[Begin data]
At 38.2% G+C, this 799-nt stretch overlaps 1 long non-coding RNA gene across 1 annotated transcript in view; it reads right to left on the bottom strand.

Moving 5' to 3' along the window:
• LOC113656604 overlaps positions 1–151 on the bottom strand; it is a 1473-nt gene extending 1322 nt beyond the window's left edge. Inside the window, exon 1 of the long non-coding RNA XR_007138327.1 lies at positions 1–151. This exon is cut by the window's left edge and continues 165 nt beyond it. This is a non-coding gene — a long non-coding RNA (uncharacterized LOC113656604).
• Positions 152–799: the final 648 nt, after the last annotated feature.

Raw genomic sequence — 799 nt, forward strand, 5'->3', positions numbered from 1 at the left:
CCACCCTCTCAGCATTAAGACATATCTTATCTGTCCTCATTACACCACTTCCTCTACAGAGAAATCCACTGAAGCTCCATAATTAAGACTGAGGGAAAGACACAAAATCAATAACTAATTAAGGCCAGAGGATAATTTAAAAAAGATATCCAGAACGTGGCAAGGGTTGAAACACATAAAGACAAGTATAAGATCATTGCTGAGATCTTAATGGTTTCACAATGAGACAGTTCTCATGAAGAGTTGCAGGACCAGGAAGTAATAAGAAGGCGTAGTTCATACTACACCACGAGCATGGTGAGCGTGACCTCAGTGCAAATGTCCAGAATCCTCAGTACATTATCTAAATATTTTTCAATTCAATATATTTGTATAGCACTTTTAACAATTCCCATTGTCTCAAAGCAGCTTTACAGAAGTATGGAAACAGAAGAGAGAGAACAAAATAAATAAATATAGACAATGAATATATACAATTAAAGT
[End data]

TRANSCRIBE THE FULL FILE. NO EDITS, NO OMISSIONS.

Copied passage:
At 38.2% G+C, this 799-nt stretch overlaps 1 long non-coding RNA gene across 1 annotated transcript in view; it reads right to left on the bottom strand.

Moving 5' to 3' along the window:
• LOC113656604 overlaps positions 1–151 on the bottom strand; it is a 1473-nt gene extending 1322 nt beyond the window's left edge. Inside the window, exon 1 of the long non-coding RNA XR_007138327.1 lies at positions 1–151. This exon is cut by the window's left edge and continues 165 nt beyond it. This is a non-coding gene — a long non-coding RNA (uncharacterized LOC113656604).
• Positions 152–799: the final 648 nt, after the last annotated feature.

Raw genomic sequence — 799 nt, forward strand, 5'->3', positions numbered from 1 at the left:
CCACCCTCTCAGCATTAAGACATATCTTATCTGTCCTCATTACACCACTTCCTCTACAGAGAAATCCACTGAAGCTCCATAATTAAGACTGAGGGAAAGACACAAAATCAATAACTAATTAAGGCCAGAGGATAATTTAAAAAAGATATCCAGAACGTGGCAAGGGTTGAAACACATAAAGACAAGTATAAGATCATTGCTGAGATCTTAATGGTTTCACAATGAGACAGTTCTCATGAAGAGTTGCAGGACCAGGAAGTAATAAGAAGGCGTAGTTCATACTACACCACGAGCATGGTGAGCGTGACCTCAGTGCAAATGTCCAGAATCCTCAGTACATTATCTAAATATTTTTCAATTCAATATATTTGTATAGCACTTTTAACAATTCCCATTGTCTCAAAGCAGCTTTACAGAAGTATGGAAACAGAAGAGAGAGAACAAAATAAATAAATATAGACAATGAATATATACAATTAAAGT